Sunday, 19 August 2012

Britain’s Disillusionment with France Prior to War

France rejoiced. After 200 years of absolute Monarchy it seemed the era of reason had arrived. In fact, the age of irrationality had arrived. Not only did the deputies in the Estates General lack political experience, they were irresponsible. Eventually Comte de Mirabeau, a renegade nobleman declared the Third Estate was the only constituent assembly. “We met together by National Will,” Mirabeau declared. “Force alone shall disperse us.”

Far from establishing the goal of national virtue, unrestrained violence ensued, beginning with the Storming of the Bastille.

Speculators profited, criminals from the provinces crowded Paris, rumour was rife, one of which was that the hated Austrian queen, Marie Antoinette, would order massacres. Fear replaced the old order.

In San Domingo the Declaration of the Right of Man led to the slaves rebelling and murdering their owners. In France bread was in short supply. The king and queen were referred to as ‘the baker and the baker’s wife.

On the 5th of October 1789 a mob incited by orators stormed Versailles. The royal family escaped through a secret passage. Rioters surrounded their coach. In Paris they were sent to the Palace of the Tuileries.

In England there was some sympathy for the French Revolution that was compared to the ‘Glorious Revolution in Britain in 1688”.

Although there were inevitable problems in Britain, King George III, a family man, was popular, and most of his subjects approved of Parson Woodforde’s prayer.

“And may so good a King long live to reign over us – and pray God that his amiable and beloved Queen Charlotte may now enjoy again every happiness this world can afford with so good a man, and may it long, very long continue with them both here and eternal happiness hereafter.”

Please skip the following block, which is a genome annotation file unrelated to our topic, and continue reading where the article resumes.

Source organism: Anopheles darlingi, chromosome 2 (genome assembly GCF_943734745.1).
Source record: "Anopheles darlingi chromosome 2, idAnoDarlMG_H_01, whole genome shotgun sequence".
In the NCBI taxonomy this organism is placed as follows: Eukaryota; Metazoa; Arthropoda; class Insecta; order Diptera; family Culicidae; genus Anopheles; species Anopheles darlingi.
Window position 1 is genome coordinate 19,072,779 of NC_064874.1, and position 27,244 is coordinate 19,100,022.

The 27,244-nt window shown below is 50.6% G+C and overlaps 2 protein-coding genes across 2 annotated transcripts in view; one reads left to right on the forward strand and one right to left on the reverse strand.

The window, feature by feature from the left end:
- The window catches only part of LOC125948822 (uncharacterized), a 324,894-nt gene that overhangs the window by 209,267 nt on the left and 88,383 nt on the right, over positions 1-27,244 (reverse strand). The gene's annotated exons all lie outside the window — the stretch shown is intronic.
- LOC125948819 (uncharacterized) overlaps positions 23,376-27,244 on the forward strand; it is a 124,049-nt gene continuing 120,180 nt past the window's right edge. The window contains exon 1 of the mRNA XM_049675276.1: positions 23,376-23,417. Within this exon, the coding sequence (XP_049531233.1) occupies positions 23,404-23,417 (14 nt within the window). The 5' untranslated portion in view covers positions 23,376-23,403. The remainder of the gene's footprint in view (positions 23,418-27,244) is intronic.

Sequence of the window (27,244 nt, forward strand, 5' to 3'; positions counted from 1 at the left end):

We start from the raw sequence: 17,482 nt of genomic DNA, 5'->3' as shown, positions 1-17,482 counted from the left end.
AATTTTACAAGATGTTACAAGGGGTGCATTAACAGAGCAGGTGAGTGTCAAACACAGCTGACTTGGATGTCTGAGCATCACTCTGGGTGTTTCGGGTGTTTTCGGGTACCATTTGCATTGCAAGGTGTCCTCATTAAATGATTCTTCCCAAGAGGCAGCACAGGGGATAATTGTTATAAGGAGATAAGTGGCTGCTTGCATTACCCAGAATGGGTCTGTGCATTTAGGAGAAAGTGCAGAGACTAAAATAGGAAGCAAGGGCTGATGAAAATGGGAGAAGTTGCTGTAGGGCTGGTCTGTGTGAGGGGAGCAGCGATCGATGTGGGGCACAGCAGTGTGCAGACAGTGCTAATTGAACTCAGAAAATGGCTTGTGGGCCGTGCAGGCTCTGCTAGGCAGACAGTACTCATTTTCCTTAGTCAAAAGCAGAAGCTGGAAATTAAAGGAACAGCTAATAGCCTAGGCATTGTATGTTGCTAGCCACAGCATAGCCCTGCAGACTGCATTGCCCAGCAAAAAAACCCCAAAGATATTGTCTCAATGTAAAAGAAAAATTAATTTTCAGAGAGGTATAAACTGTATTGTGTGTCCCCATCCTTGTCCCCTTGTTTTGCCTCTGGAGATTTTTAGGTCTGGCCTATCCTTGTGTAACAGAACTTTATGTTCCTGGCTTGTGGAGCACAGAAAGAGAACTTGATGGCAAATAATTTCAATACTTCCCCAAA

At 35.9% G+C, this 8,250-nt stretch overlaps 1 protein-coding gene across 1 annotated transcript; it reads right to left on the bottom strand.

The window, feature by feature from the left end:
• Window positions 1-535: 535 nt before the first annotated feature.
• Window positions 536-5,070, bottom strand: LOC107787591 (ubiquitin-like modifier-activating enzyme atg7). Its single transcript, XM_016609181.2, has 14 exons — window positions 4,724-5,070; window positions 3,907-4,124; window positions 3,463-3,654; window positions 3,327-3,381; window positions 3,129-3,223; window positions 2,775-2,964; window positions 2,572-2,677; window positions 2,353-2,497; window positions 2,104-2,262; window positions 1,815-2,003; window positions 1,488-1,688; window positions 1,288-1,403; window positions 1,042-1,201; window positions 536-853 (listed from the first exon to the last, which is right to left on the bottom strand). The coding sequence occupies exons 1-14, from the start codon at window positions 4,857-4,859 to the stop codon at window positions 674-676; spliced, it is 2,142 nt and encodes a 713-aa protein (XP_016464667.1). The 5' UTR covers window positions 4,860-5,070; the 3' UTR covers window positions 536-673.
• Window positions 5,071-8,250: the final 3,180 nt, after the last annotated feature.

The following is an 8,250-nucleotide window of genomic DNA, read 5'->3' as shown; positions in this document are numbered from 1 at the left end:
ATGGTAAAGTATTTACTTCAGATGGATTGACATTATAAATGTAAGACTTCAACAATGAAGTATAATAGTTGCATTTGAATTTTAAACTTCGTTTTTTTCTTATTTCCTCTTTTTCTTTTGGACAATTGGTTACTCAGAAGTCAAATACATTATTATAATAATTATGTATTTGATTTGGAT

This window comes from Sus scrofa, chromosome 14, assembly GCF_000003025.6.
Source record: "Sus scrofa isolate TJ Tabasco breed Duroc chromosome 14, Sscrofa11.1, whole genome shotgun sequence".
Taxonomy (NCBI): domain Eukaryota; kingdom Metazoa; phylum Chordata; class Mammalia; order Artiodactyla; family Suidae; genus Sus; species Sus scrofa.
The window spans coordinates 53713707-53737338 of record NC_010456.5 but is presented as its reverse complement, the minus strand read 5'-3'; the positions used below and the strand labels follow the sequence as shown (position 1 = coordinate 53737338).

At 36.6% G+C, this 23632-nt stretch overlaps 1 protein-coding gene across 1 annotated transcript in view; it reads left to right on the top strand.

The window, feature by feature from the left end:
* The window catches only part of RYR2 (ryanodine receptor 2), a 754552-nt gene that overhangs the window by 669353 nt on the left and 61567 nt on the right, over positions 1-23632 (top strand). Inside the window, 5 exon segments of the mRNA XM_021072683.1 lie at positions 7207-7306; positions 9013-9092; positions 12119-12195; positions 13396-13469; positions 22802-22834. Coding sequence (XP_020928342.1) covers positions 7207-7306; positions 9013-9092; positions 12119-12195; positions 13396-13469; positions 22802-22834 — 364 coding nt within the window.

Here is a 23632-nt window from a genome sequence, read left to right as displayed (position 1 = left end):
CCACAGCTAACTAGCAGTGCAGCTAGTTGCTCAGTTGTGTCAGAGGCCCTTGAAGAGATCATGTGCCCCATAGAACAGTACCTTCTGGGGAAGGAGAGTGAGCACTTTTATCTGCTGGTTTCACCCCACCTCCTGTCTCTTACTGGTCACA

When the French mob threatened the royal family’s life even John Wilkes, a champion of peoples’ rights to do as they pleased, declared. “New France is not a democracy, it is a mobacracy.”

For the time being, Britain did not interfere, perhaps in the hope of good coming out of evil.

The Prime Minister, William Pitt the Younger, hated the thought of war and avoided the subject in1789 and 1800. Then the political philosopher, Edmund Burke, published his Reflections on Revolution. The French wrote and spoke much of liberty but to Burke liberty could not be seen when nuns, who nursed the sick, were stripped naked and scourged in the street. Liberty, he stated, must be based on justice, law and morality.

By 1790 Burke had realised the so called dawn of French Utopia was a violent storm about to be loosed by the illegal, brutal and cruel excesses of the French mob.

The statesman, Mirabeau, died in May 1791. From then on republican clubs in control of the mobs were in power. In retrospect it seems inevitable that the Reign of Terror would lead to the king and queen’s execution, as well as the wholesale slaughter of aristocrats and many less well-born victims, and Britain’s long struggle against France.

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